Verdict: Raw and realistic.
Set in the backdrop of Srikakulam district, Palasa 1978 has caught immediate attention among the trade circles for its poster designs and decent trailers. Though the movie is filled with fresh faces, the setup and the backdrop ensured to cause a stir. With Raghu Kunche handling the music and background score, playing the main antagonist has certainly more buzz.
What’s Palasa 1978 About:
Set in 1978, Janni and Guru Murthy (Raghu Kunche) are zamindars of a village named Palasa. The village is controlled by them and they indiscriminately misuse their power over the people. Mohan Rao (Rakshit) and Ranga Rao (Tiruveer) are brothers who are strong and righteous. Mohan Rao falls in love with Lakshmi (Nakshatra) who belong to the same village. How the cruel zamindars use these brothers and who gets killed in the process forms the rest of Palasa 1978.
Rakshit has excelled in all forms of the artistic craft and has used a powerful role in his favor. Thiruveer, who was earlier seen in George Reddy, is equally good. The scenes involving both these brothers look really well. Nakshatra does her part well but the scope of her character is limited. Raghu Kunche is the surprise package and his villainy is at its best. The three get-ups that he has played spanning from 1978 to 2018 are commendable. Debutante director Karuna Kumar is already an award-winning short filmmaker before he donned the director’s hat for this feature film. He has used his craft impressively and is successful in getting the best out of the cast and the crew. Raghu Kunche’s music and background score are brilliant and have taken the movie to the next level. The cinematography and visuals are at its best and the screenplay is amazing. Artwork, editing, and production values are decent for a medium budget movie.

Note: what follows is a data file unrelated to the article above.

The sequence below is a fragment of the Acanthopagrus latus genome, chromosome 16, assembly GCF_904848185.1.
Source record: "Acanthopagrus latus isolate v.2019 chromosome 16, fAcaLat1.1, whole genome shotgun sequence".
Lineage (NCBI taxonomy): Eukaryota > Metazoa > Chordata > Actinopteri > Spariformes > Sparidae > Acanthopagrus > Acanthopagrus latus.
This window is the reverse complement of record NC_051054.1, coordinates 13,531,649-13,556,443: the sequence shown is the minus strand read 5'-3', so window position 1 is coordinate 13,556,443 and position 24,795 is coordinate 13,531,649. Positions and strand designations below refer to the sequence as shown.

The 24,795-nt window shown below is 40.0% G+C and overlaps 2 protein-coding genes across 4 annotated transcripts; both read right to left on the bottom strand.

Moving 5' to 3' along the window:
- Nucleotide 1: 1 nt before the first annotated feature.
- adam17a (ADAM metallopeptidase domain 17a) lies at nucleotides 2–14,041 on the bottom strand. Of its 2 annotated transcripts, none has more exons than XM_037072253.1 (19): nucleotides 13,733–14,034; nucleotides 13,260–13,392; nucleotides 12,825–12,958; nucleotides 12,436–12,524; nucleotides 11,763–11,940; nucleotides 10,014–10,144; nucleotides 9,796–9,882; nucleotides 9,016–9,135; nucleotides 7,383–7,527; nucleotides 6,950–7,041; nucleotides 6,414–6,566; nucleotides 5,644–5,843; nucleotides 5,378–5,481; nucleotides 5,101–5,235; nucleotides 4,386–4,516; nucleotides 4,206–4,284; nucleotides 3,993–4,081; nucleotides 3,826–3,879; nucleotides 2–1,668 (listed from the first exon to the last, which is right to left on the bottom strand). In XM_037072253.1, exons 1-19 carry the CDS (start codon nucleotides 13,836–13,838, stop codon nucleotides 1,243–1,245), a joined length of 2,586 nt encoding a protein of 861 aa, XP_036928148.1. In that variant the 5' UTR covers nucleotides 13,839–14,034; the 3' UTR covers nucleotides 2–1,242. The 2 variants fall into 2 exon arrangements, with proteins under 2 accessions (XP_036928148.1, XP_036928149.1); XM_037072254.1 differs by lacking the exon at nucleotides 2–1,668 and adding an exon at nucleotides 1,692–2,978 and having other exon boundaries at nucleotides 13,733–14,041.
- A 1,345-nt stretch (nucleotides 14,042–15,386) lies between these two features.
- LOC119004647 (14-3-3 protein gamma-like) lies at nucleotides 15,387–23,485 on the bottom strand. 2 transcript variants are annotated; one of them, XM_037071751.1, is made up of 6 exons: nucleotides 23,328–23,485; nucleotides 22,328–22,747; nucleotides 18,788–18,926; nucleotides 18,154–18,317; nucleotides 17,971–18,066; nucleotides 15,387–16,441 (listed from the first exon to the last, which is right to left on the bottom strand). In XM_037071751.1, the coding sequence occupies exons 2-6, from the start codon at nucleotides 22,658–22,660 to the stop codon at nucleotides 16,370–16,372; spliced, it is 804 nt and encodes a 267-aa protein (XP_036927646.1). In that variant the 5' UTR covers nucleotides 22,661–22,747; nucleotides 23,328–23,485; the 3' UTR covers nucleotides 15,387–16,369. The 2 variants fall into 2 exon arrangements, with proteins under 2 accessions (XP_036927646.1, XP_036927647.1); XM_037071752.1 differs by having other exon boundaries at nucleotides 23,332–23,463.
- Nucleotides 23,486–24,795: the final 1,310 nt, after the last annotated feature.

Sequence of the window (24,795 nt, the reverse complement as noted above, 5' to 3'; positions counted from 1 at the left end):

What Could’ve Been Better:
Though the movie is brilliantly made and has stuck to its theme, there is a lack of entertainment that usually attracts the major chunk of the audience. One has to wait and watch how it would fare at the box office.
Why You Should Watch:
Palasa 1978 has stayed true to its plot and is realistically portrayed on the screen. All the artists have performed to perfection and the technical crew is brilliant. If you are a fan of raw and rustic movies, this one is not to be missed.